FROM ST. BERNARD 34TH JUDICIAL DISTRICT COURT NO. 14-1484,
DIVISION "D" Honorable Kirk A. Vaughn, Judge
William L. Roberts Pro Hac Vice FAEGRE BAKER DANIELS, LLP AND
Stephen S. Kreller Katie M. Cusimano THE KRELLER LAW FIRM
COUNSEL FOR PLAINTIFF/APPELLANT, WADE WHITE.
C. Clotworthy Christopher M. Hannan Daniel J. Dysart BAKER,
DONELSON, BEARMAN, CALDWELL & BERKOWITZ, PC COUNSEL FOR
DEFENDANT/APPELLEE, COX OPERATING, LLC.
composed of Chief Judge James F. McKay III, Judge Terri F.
Love, Judge Sandra Cabrina Jenkins)
F. Love Judge.
appeal arises from damages to plaintiff's oyster beds
sustained during the drilling of oil wells by defendant.
Plaintiff filed suit against defendant to recoup for the
damages to his oyster beds. Defendant filed an exception of
res judicata, contending that the written releases
barred plaintiff's suit. The trial court did not accept
testimony or evidence, but granted the exception. We find
that the record is incomplete for an appellate review, as the
trial court erred by not holding a formal evidentiary
hearing. Therefore, we reverse and remand the matter for said
hearing. Accordingly, the judgment of the trial court is
vacated and the matter remanded.
BACKGROUND AND PROCEDURAL HISTORY
White, a lifetime oysterman, is the owner of multiple oyster
leases. Cox Operating, LLC ("Cox") entered into a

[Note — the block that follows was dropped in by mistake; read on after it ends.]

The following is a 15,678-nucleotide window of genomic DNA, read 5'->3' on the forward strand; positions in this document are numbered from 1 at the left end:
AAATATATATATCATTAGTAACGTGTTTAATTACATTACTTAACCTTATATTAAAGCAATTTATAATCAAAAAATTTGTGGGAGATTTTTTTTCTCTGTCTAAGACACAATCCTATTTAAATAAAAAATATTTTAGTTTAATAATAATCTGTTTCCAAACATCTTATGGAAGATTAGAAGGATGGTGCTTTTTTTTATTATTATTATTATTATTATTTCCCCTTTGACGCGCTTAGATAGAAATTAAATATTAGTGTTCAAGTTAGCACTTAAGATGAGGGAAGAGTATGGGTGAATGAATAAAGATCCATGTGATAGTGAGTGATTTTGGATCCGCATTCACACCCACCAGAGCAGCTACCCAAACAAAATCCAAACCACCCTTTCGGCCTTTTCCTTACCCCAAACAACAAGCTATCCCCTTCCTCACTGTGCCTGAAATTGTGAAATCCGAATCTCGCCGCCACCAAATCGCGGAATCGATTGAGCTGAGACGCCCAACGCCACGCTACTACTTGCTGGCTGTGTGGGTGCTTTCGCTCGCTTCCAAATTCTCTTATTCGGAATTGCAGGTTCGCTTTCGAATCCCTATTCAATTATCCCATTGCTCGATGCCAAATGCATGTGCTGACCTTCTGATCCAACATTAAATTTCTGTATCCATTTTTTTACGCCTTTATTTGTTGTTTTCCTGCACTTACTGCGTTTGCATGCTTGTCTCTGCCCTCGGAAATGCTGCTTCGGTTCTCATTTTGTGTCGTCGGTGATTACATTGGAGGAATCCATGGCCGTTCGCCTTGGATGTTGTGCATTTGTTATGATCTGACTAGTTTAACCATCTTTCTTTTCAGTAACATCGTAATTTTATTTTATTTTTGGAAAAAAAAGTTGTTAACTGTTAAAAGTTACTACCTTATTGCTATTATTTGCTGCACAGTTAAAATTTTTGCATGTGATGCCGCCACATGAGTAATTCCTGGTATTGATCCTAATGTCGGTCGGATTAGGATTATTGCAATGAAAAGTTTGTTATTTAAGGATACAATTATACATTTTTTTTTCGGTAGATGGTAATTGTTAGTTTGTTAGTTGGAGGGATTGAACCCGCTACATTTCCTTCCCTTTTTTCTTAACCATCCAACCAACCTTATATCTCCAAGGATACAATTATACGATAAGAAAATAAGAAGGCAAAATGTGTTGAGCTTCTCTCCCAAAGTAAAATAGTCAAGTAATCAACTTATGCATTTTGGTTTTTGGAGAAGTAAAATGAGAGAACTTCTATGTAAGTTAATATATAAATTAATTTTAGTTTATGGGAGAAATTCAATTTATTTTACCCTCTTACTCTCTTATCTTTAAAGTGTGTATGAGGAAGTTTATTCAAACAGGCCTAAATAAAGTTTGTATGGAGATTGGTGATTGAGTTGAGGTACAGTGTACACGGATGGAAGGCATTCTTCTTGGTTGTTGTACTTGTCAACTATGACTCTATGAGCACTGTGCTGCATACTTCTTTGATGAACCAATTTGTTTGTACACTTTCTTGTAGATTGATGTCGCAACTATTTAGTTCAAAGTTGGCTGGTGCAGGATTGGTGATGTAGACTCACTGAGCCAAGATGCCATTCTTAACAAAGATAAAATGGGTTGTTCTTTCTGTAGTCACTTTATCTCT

"Receipt and Release" for $100, 000 with Mr. White
in 2000, when Cox began drilling wells near some of his
oyster leases. Subsequently, Cox sought to drill more wells
near Mr. White's leases. In 2012, Cox negotiated another
drilling release with Mr. White for $175, 000.
April 1, 2012, Mr. White discovered Cox's pilings driven
into his oyster leases and water traffic that differed from
the agreed upon routes on ingress/egress. Mr. White then
contacted Cox, who allegedly admitted the error and promised
payment for damages. Cox removed the pilings and then
continued following the previous agreed upon ingress/egress
routes. Cox later maintained that the executed drilling
releases covered any damages caused by the pilings and extra
White then filed a Petition for Damages against Cox due to
the pilings. Cox filed a reconventional demand for breach of
contract of settlement/compromise, declaratory judgment, and
attorney's fees/costs. Cox also filed peremptory
exceptions of res judicata and no right of action
and sought expedited consideration from the trial court. The
trial court heard oral argument, but did not accept live
testimony or evidence. After taking the matter under
advisement, the trial court granted Cox's exception of
res judicata and denied the exception of no right of
action. Mr. White's devolutive appeal followed.
filed a Motion to Dismiss Mr. White's appeal, asserting
that this Court lacks subject matter jurisdiction because the
judgment was not final and appealable. Cox avers that La.
C.C.P. art. 1915(B) applies to the judgment because its
reconventional demand remains, which would require a
designation by the trial court that the judgment is final and
appealable. Cox's contention lack merit.
judgment that determines the merits in whole or in part is a
final judgment." La. C.C.P. art. 1841. La. C.C.P. art.
When a court renders a partial judgment or partial summary
judgment or sustains an exception in part, as to one or more
but less than all of the claims, demands, issues, or theories
against a party, whether in an original demand,
reconventional demand, cross-claim, third-party claim, or
intervention, the judgment shall not constitute a final
judgment unless it is designated as a final ...